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Father of Autistic Child Faces Deportation From U.S.

Mohammed Ambia was being held at a detention facility in Arizona as of Thursday afternoon and could be deported any day.
Image: The Wider Image:
The badge of a U.S. Immigration and Customs Enforcement's (ICE) Fugitive Operations team is seen on May 11, 2017 in Santa Ana, California.LUCY NICHOLSON / Reuters

A Queens, New York, man is asking federal authorities to delay his deportation to Bangladesh as he and his family sort out what to do for his 15-year-old daughter who suffers from a severe form of autism.

Mohammed Ambia, the child’s main caregiver, was being held at a detention facility in Arizona as of Thursday afternoon and could be deported any day, his attorney, Lorenz Wolffers, told NBC News.

“My focus right now is really to provide a secure environment for the daughter and to keep him here so he can arrange for that,” said Wolffers, who filed requests on behalf of Ambia with Immigration and Customs Enforcement (ICE), one of which could grant him an additional 12 months in the United States.

Ambia, 57, was taken into custody last month at Federal Plaza in Lower Manhattan during a regular visit with immigration officials, according to Wolffers. Living in New York on an “order of supervision,” he was required to attend those meetings after being found eligible for removal in 2009, Wolffers said.

Ambia had overstayed a visitor's visa he’d used to enter the United States, where he’s lived since the early-to-mid ’90s, according to his attorney. In 2006, he was sentenced to 12 months probation after being convicted of trying to obtain a fake ID to visit his cancer-striken father in Bangladesh, Wolffers said.

“My client cooperated with law enforcement to get the ringleaders [of the scheme] indicted,” he added.

It’s been almost a month since Ambia, a waiter at a midtown Manhattan hotel, has been separated from his 15-year-old daughter Faeeza, who was born in the U.S. and whose autism requires round-the-clock supervision, Wolffers said.

That responsibility has shifted to 24-year-old daughter Fariha, who is in the U.S. on a student visa, and 19-year-old Mohammed, a U.S. citizen, he said. Both are in college.

Their mom does not live in New York since she returned to Bangladesh in 2008 to provide for her own ailing mother, Wolffers said. Like her husband, she too had overstayed her visa and was denied one to return to the U.S., according to Wolffers.

Wolffers said he doesn’t know exactly why Ambia was picked up now.

“The enforcement priorities have clearly changed from going back to 2016, when it really was about people who were considered to be a threat, to now where everybody who is here illegally and has any type of criminal background is subject to removal and is considered an enforcement priority,” he said.

ICE officials told NBC News it did not comment on “specific removal arrangements prior to an individual’s successful repatriation” for security and privacy reasons.

A pair of executive orders signed by President Donald Trump just days into office have sown fear in immigrant communities across the U.S., leaving some to wonder and worry whether they might be targeted for removal.

Under former President Barack Obama, agents were instructed to focus on recent border crossers and immigrants who committed serious crimes, both of whom ICE deported in large numbers.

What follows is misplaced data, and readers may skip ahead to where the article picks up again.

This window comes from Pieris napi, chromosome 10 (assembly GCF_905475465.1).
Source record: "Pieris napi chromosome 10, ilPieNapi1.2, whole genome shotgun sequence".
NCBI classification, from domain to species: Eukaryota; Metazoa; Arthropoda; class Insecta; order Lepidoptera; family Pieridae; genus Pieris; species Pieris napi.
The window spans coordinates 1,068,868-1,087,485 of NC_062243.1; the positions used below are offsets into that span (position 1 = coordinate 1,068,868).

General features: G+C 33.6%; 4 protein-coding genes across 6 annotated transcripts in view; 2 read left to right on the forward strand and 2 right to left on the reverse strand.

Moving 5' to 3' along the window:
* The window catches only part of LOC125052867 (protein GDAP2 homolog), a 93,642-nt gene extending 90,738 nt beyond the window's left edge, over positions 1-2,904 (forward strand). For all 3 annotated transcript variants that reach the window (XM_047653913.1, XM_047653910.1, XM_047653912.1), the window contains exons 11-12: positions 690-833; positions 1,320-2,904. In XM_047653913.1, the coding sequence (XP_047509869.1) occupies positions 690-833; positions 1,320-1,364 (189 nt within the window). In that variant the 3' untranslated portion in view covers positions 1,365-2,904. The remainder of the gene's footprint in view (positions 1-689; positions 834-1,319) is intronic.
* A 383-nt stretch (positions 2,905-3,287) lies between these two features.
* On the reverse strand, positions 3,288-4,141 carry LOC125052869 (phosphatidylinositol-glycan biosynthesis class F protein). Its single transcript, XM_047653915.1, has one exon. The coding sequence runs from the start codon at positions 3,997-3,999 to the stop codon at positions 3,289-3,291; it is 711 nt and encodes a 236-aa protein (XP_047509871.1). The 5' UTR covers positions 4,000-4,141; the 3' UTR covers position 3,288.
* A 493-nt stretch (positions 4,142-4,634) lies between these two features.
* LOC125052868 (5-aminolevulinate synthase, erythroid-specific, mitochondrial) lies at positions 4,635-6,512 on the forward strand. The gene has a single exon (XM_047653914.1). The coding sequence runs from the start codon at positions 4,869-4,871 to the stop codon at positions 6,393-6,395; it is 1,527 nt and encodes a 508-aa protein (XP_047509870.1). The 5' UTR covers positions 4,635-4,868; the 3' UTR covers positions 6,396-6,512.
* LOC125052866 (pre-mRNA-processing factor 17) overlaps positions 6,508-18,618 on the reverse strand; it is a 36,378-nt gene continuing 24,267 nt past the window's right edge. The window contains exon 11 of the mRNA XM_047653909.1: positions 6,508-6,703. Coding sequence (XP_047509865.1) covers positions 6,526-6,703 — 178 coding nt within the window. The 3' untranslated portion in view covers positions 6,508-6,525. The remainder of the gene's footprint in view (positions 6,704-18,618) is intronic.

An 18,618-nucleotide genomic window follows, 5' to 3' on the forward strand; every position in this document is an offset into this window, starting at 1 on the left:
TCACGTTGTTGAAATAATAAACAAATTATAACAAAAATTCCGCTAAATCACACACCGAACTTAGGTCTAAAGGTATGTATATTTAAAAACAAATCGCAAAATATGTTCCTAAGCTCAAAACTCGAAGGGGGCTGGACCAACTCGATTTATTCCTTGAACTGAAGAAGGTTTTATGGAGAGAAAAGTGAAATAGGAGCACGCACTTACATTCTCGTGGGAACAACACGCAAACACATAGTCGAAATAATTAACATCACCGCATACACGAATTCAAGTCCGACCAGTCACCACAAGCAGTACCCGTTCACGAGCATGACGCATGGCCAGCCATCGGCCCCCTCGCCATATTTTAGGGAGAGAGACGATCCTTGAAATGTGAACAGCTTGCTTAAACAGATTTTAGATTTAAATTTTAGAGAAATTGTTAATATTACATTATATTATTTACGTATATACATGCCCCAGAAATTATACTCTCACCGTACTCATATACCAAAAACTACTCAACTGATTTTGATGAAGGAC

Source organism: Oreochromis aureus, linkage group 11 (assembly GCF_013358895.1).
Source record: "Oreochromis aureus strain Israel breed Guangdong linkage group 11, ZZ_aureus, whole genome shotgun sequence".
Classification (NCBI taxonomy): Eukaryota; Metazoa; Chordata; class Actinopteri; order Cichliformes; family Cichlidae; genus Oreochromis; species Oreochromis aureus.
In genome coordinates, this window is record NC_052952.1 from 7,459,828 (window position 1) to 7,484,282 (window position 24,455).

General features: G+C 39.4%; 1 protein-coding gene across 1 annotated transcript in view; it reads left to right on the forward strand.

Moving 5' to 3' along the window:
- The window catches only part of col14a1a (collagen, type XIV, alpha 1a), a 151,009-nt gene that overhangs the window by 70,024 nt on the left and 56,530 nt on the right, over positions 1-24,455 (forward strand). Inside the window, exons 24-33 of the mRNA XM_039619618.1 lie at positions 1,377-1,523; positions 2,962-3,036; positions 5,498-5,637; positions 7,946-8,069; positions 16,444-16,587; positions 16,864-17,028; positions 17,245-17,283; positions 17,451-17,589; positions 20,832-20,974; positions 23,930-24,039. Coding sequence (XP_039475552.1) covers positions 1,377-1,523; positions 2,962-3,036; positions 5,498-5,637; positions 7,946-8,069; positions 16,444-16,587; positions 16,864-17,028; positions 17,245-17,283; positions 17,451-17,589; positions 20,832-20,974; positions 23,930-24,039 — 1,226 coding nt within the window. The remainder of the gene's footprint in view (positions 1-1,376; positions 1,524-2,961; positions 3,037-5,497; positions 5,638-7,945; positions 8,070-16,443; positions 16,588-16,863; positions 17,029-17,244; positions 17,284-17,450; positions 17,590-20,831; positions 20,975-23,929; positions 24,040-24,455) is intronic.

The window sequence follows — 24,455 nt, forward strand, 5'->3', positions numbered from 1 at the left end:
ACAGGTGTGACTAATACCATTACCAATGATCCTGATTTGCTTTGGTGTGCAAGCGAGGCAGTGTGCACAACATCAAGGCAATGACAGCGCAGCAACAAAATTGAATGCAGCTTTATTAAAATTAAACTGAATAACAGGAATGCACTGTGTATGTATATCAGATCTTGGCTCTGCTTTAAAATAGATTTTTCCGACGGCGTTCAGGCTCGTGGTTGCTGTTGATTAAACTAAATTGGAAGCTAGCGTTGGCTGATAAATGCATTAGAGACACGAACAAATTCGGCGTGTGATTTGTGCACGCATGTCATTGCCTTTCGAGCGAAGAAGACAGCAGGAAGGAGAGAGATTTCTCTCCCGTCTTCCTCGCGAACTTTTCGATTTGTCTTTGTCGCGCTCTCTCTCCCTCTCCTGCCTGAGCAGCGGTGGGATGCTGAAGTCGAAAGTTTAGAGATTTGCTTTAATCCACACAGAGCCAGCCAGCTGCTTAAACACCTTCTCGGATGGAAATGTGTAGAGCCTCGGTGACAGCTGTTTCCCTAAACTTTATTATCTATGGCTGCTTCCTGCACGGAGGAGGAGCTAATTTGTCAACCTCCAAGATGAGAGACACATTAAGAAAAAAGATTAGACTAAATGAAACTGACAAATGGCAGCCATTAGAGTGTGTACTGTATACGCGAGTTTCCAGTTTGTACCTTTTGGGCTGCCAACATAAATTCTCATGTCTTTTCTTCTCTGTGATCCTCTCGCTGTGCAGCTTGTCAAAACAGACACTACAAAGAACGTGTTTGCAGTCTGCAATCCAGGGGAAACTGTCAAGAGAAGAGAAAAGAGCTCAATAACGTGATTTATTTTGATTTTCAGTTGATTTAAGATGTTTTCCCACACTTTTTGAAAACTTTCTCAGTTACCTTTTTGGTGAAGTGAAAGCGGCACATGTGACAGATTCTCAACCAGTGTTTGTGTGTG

But Trump’s executive order goes further. In addition to criminals convicted of violent crimes or serious misdemeanors, the Jan. 25 order also prioritizes those who’ve been convicted or charged with any criminal offense, or even “committed acts that constitute a chargeable criminal offense.”

Removals of individuals arrested by ICE rose by 34 percent between Jan. 22 and Sept. 2, 2017, compared to roughly the same period last year, according to ICE figures.

Agents arrested 97,482 people during those nearly eight months, according to ICE officials, a 43 percent increase from the same period last year.

While convicted criminals taken into custody by ICE during that 2017 period went up by around 19 percent, those considered “non-criminal immigration violator[s]” shot up by almost 180 percent, compared to the same time last year, ICE figures show.

“ICE continues to effectively enforce the nation’s immigration laws, a fact clearly demonstrated by the over 30 [percent] increase in removals stemming from ICE arrests since the executive orders,” ICE officials said.

For Ambia, the regular appeals process was long closed when Wolffers took on his case just two weeks ago, according to his attorney.

Wolffers said he has submitted two filings on Ambia’s behalf.

The first was a “stay of removal” with the ICE office in New York, asking Ambia not be deported for humanitarian reasons and be given 12 months extra time in the U.S. to make arrangements for his daughter, according to Wolffers.

The other was a request for humanitarian parole, made with ICE headquarters in Washington, D.C. “[It] is not a visa but something similar to a visa, which would provide him some sort of status, basically,” he said.

Ambia’s wife had taken their children to Bangladesh when she left the U.S. in 2008, Wolffers said, but the country had few options for special needs schools.

Faeeza’s condition worsened, prompting the Ambias to bring her back to the U.S in 2014 so she could attend a special needs school in New York, according to Wolffers.

As Ambia awaits his fate, his two eldest children have been considering taking on part-time work to help make ends meet, Wolffers said.

“At this point, that’s kind of our main focus right now, to look at it to know what can be done for the child,” Wolffers said. “She is very much attached to her siblings, especially to her older sister, so we would have to see how we can keep the family together.”

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